The most recent issue of the Journal of the History of Ideas includes a translation of an interview with Pierre Rosanvallon, conducted by Javier Fernández Sebastián in
I’d like to hear more of Rosanvallon’s thoughts on the role of the intellectual in contemporary society. Here he says “In France, the dominant model has been that of the individual who commits his academic legitimacy or his own academic projects in the public arena in order to take a stand. It's a vision that I've never shared. I don't see what special legitimacy an individual would have to interfere in a domain that is not his own. Granted, it's acceptable in a society where the access to public speech is very limited.” So Voltaire and Zola were doing the right thing, because if they didn’t speak, perhaps truth wouldn’t be spoken. But in today’s society, many voices are able to make themselves heard, and the academic has no special duty to speak for other people. Today, the intellectual’s “work has and ought to have the function of rendering contemporary society's difficulties more intelligible...A more lucid society that better understands its questions will perhaps be more rational, will be a society in which political deliberation will be able to be stronger and more active. Hence, I've defined the intellectual as someone who first and foremost possesses tools of comprehension, tools which may also become instruments of action.” (713)
I understand this to imply that I, as a historian (let’s say) of 19th and 20th century intellectual history, am not especially in a position to use my cultural capital or legitimacy to speak out against (for instance) police brutality. Rosanvallon gives two reasons for this that don’t exactly fit together. First, there are plenty of voices speaking, why, if I have no special knowledge, should I speak? Second, no one would listen to me anyway, since the intellectual is no longer able to aspire to meaningful celebrity status. Rosanvallon still, however, thinks that the intellectual should be filling the time-honored role of explaining society to itself--that is, to render society intelligible so that it can perhaps be changed for the better. I wonder if it really is possible to provide genuinely useful and new conceptualizations of society and politics without, also, engaging oneself with issues to which one has no deep ties.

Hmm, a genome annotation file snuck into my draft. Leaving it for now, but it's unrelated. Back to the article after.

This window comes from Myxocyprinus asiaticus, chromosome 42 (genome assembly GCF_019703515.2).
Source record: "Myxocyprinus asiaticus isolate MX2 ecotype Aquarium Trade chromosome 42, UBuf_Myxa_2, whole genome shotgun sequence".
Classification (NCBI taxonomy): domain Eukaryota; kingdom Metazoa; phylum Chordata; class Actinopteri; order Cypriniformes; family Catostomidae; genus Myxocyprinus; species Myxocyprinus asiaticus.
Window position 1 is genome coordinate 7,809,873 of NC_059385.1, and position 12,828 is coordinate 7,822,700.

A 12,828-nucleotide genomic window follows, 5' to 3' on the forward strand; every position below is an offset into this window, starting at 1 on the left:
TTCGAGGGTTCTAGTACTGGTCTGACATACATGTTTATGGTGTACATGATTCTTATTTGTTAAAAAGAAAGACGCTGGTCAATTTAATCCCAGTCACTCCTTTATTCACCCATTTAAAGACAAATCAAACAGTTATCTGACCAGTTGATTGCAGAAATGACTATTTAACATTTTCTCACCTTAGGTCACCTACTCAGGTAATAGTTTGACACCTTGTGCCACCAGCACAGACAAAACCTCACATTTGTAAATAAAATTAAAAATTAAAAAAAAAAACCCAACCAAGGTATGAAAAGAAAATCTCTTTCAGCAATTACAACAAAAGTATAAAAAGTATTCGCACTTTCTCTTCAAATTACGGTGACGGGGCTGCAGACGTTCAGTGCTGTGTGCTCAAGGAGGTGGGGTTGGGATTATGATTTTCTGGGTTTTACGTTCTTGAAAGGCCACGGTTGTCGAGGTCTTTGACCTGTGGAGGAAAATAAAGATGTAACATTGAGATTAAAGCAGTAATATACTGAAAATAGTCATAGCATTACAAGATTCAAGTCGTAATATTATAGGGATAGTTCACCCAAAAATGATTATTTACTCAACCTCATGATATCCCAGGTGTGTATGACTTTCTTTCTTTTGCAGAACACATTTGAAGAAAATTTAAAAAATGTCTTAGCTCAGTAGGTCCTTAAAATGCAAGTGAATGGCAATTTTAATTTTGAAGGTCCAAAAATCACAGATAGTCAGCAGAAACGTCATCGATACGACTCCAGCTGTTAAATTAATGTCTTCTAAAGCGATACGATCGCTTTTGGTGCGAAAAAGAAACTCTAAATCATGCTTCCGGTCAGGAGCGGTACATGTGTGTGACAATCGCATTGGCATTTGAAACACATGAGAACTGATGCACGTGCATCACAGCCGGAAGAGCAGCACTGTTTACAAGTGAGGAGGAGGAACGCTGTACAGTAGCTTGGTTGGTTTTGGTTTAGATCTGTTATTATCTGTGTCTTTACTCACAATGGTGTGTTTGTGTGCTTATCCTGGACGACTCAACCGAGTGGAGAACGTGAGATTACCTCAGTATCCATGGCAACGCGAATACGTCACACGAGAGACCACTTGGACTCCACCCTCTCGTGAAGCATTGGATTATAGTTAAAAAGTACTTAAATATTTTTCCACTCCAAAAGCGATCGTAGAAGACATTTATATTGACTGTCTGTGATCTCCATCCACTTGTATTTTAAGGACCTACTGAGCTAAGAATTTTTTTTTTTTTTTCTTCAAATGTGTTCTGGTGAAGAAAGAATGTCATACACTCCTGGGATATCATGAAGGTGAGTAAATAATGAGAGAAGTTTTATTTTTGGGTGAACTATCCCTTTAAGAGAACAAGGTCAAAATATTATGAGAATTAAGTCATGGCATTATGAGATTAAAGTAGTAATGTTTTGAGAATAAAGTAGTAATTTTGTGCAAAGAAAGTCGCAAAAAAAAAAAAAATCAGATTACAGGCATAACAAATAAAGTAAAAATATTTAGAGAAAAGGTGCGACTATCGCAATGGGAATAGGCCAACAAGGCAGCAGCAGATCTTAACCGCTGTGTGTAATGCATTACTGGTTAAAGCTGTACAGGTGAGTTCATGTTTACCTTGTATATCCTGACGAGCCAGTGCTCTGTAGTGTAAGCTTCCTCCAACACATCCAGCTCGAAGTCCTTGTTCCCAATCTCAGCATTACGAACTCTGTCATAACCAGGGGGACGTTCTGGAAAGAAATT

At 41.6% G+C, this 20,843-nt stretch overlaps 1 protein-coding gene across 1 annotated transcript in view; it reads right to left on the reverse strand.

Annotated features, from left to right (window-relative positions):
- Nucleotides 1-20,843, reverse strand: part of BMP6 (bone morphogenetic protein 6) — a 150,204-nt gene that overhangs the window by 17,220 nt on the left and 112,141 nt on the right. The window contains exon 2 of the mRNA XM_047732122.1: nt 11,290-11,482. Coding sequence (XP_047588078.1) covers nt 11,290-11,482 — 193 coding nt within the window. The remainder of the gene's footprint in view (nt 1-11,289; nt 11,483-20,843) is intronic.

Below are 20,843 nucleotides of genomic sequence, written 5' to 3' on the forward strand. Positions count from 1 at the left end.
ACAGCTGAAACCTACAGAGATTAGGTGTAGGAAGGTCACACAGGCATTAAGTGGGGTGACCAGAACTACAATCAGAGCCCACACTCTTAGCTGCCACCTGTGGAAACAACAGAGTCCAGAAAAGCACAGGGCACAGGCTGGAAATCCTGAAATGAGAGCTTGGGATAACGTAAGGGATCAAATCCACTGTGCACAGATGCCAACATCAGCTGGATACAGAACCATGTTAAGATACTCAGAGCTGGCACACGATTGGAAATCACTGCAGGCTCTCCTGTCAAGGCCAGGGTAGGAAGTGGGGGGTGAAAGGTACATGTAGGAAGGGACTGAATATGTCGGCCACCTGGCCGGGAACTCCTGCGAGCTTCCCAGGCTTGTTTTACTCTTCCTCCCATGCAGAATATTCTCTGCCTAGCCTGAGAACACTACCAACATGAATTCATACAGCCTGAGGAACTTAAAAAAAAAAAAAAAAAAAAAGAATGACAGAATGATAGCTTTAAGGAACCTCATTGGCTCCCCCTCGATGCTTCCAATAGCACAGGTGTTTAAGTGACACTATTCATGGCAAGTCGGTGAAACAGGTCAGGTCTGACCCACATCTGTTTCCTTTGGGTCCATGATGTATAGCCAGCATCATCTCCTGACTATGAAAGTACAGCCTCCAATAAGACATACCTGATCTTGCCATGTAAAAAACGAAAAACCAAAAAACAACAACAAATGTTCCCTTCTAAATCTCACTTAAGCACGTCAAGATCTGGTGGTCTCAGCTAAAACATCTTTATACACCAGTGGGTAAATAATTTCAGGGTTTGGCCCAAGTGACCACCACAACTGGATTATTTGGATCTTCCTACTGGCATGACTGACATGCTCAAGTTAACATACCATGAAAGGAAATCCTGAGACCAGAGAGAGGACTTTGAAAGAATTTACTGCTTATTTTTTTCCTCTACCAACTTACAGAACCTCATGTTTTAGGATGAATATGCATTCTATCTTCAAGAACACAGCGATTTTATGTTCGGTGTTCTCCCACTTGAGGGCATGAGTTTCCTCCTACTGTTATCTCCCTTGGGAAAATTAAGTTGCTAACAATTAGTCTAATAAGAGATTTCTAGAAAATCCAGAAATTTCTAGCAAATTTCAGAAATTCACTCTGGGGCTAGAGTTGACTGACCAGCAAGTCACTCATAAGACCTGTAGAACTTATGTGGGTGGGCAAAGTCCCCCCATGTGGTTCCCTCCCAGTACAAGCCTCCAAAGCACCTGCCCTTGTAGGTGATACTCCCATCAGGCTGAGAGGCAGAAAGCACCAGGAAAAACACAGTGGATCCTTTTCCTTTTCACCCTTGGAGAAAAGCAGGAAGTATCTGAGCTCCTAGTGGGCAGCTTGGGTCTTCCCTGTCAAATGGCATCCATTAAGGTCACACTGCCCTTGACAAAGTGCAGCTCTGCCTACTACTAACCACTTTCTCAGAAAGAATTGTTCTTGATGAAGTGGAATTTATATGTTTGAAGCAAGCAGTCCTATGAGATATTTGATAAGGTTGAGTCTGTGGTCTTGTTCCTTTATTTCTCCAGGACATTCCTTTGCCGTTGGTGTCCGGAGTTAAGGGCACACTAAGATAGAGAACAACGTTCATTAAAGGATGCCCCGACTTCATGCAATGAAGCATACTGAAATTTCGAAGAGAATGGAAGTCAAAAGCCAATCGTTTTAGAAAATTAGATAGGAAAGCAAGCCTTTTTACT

At the end of the interview, Sebastián asks Rosanvallon whether he thinks the revolutions in the Spanish-speaking world—variously described as “Ibero-American,” and “Hispanic”—should be considered along with the North American and French as the third great revolutionary cycle of the period, crucial, in their own way, to the birth of modern political culture. Rosanvallon says yes, of course. I wonder how he would conceptualize the Hatian revolution? Would he take any interest in it, or would he regard it as an aberration, overturning as it did a slave society, rather than a feudal one, and replacing it not with a slowly liberalizing set of democratic institutions, but with long-term dictatorship? Would he make anything out of the republican rhetoric of the revolutionaries, or would its failure to produce a durable institutional structure disqualify it?